- Should protesters be allowed to block traffic? Do they pose a threat to public safety?
- Why should you vote?
- Should same-sex marriage be legal?
- What is your opinion on protecting religious liberties?
- What is your opinion on separating church and state?
- Why has the country become so divided politically over the past few years? Can it be fixed?
- Many industries (like coal and manufacturing) are tough to find a job in and many Americans are out of work. How should we solve this problem?
- Should citizens under 18 be able to vote?
- Should a National Voter ID law be passed to avoid voter fraud?
- What does the phrase "fake news" mean?
- Local newspapers are dwindling. What should be done, if anything, about this problem?
- Should local municipalities do more to combat global warming? If so, how?
- How should we reduce the threat of terrorism in the United States?
- Females have traditionally lower participation in politics. Why do you think that is?
- Some people say that the top 1% of earners don't pay enough taxes. How do you feel about this?
- Will a huge wall on the southern border with Mexico solve the United States' immigration problem?
- How should we solve the United States' immigration problem?
- The voter turnout for the 2016 presidential election was less than 60%, which is much lower than in other democratic societies. Why do you think this is and what can be done about it (or should anything be done about it)?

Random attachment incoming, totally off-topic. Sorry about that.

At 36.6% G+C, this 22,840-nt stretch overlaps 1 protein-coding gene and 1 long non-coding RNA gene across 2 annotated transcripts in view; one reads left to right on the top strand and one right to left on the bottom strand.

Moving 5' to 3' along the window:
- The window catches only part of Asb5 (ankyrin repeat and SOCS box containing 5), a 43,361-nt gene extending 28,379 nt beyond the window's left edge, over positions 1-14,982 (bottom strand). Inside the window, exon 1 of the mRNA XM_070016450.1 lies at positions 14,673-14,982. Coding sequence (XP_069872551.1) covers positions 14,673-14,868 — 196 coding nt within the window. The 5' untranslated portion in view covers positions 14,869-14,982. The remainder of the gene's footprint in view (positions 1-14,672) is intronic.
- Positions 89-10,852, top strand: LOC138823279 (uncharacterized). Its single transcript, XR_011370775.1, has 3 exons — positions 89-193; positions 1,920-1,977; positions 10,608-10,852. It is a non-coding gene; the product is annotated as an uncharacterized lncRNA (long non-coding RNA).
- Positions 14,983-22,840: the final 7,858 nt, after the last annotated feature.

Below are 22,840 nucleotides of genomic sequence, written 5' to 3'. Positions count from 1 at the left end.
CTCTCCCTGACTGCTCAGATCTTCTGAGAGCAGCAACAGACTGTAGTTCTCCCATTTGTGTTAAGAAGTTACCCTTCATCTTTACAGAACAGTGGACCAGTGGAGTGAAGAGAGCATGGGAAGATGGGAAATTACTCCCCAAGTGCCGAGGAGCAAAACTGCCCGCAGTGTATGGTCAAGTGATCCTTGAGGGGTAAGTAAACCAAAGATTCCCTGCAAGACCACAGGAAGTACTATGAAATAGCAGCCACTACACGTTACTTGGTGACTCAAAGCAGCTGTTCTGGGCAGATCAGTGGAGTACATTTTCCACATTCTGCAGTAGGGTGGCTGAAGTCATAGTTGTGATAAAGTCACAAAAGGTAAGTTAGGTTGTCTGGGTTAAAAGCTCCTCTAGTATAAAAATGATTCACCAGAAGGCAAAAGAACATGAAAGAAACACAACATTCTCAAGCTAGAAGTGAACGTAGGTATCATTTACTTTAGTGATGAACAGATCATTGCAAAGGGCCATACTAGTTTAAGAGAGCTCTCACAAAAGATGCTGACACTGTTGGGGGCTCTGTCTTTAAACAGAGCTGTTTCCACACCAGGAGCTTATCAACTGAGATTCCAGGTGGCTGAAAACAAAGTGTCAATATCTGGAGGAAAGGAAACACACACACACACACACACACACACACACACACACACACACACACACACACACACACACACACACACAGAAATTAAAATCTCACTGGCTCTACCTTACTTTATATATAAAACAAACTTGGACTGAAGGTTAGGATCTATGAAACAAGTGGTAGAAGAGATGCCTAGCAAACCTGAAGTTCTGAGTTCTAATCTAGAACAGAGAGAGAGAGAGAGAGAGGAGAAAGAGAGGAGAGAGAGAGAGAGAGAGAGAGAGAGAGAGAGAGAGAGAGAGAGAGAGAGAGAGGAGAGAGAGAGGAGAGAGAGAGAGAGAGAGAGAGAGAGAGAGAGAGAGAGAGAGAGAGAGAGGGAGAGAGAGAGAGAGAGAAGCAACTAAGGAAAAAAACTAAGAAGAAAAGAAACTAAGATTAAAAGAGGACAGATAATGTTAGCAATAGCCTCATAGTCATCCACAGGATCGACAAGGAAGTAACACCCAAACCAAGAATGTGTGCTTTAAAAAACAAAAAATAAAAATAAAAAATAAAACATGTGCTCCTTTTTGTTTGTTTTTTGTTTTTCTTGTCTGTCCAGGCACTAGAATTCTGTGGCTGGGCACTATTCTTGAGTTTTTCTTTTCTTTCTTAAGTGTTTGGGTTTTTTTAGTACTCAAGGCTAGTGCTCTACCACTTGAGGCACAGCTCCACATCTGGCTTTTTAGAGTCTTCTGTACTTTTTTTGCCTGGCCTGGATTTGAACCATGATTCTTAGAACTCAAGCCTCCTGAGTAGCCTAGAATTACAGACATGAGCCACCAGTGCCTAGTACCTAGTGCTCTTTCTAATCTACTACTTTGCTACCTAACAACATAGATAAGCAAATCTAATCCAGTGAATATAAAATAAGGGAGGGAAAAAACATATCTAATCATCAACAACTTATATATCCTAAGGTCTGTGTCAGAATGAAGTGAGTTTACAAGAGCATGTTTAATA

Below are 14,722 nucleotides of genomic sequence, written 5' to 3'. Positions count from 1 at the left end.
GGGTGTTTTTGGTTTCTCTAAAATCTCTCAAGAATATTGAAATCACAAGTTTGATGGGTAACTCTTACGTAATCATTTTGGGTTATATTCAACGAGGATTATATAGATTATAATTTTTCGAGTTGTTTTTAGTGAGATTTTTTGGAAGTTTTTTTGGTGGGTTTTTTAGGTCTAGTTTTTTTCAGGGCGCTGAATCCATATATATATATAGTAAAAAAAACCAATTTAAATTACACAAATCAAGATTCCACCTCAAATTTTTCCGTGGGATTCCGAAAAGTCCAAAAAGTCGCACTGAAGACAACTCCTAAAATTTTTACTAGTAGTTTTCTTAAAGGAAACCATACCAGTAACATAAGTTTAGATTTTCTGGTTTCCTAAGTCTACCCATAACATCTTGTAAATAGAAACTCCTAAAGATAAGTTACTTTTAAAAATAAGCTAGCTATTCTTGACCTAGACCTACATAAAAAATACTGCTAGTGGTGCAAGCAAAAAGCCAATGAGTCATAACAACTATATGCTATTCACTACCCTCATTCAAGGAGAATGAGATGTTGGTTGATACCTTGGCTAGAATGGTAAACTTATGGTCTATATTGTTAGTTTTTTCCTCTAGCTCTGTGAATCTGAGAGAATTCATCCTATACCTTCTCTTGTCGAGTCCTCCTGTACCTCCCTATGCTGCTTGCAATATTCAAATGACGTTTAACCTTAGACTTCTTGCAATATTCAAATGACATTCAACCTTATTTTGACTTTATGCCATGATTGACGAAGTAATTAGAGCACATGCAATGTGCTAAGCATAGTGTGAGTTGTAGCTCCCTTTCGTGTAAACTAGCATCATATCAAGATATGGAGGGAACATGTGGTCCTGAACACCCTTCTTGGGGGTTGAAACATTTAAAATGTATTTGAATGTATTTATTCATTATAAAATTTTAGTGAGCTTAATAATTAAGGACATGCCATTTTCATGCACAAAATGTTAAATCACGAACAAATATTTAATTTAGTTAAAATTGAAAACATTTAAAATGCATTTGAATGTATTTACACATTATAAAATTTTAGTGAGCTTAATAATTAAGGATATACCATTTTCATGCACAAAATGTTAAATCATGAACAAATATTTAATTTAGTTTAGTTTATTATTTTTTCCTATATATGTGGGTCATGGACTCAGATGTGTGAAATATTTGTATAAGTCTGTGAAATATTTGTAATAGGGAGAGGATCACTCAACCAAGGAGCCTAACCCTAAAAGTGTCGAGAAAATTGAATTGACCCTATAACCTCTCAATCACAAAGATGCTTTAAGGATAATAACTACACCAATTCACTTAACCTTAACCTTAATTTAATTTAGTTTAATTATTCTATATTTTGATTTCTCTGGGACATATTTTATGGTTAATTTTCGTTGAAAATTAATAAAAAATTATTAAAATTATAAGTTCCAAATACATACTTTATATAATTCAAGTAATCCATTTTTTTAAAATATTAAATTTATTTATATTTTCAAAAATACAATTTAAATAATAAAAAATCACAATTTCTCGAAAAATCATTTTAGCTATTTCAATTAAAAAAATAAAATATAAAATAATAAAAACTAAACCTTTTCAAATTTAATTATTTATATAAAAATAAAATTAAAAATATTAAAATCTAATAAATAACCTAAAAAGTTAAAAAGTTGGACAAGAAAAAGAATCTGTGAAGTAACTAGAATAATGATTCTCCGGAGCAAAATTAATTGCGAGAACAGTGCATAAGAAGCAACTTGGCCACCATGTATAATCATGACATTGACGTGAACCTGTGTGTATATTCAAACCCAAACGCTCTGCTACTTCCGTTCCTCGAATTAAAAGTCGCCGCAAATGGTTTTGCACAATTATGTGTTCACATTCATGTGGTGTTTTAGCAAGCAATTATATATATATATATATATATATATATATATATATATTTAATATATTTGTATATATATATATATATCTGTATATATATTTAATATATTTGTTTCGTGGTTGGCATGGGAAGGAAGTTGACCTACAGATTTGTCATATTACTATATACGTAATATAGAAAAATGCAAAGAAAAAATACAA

- Millennials are graduating college with a lot of student loan debt. What should be done to avoid a debt crisis?
- Many say that minimum wage jobs are low skill and the workers in them shouldn't be compensated more for their work, but others claim that a minimum wage job isn't enough money to live off of. Which side do you land on?
- What do you think of celebrities who are vocal about environmental issues but who frequently fly on private, and not commercial, jets?
Crime and legal persuasive essay topics
Crime in any society is an unfortunate inevitability. Why does crime happen and what should be done about it? These are just a few of the things to explore in these crime/legal persuasive essay topics.
- What should we do about a city with a high crime rate like Chicago?
- Should guns be allowed on college campuses?
- Should gun laws be more restrictive?
- Do we have a right to privacy?
- Trends have shown that many recent terrorists have been convicted or accused of domestic violence. What should be done and how do you feel about this?
- Should we have the death penalty? If so, when should it be used?
- Many prisoners are incarcerated for minor drug charges (such as possession of drugs or drug paraphernalia). Should we try to rehabilitate these prisoners or should they serve their full sentences?
- Colorado has legalized marijuana for recreational purposes. What is your opinion of this?
- Do you think marijuana is a gateway drug which leads some users to harder drugs?
- Can criminals be rehabilitated?
- Many prisoners who enter the system are likely to have a high recurrence of criminal activity. What can be done to solve this?
- Many people are starting to use drones for recreational activity. Should there be restrictions on where and how you can use your personal drone?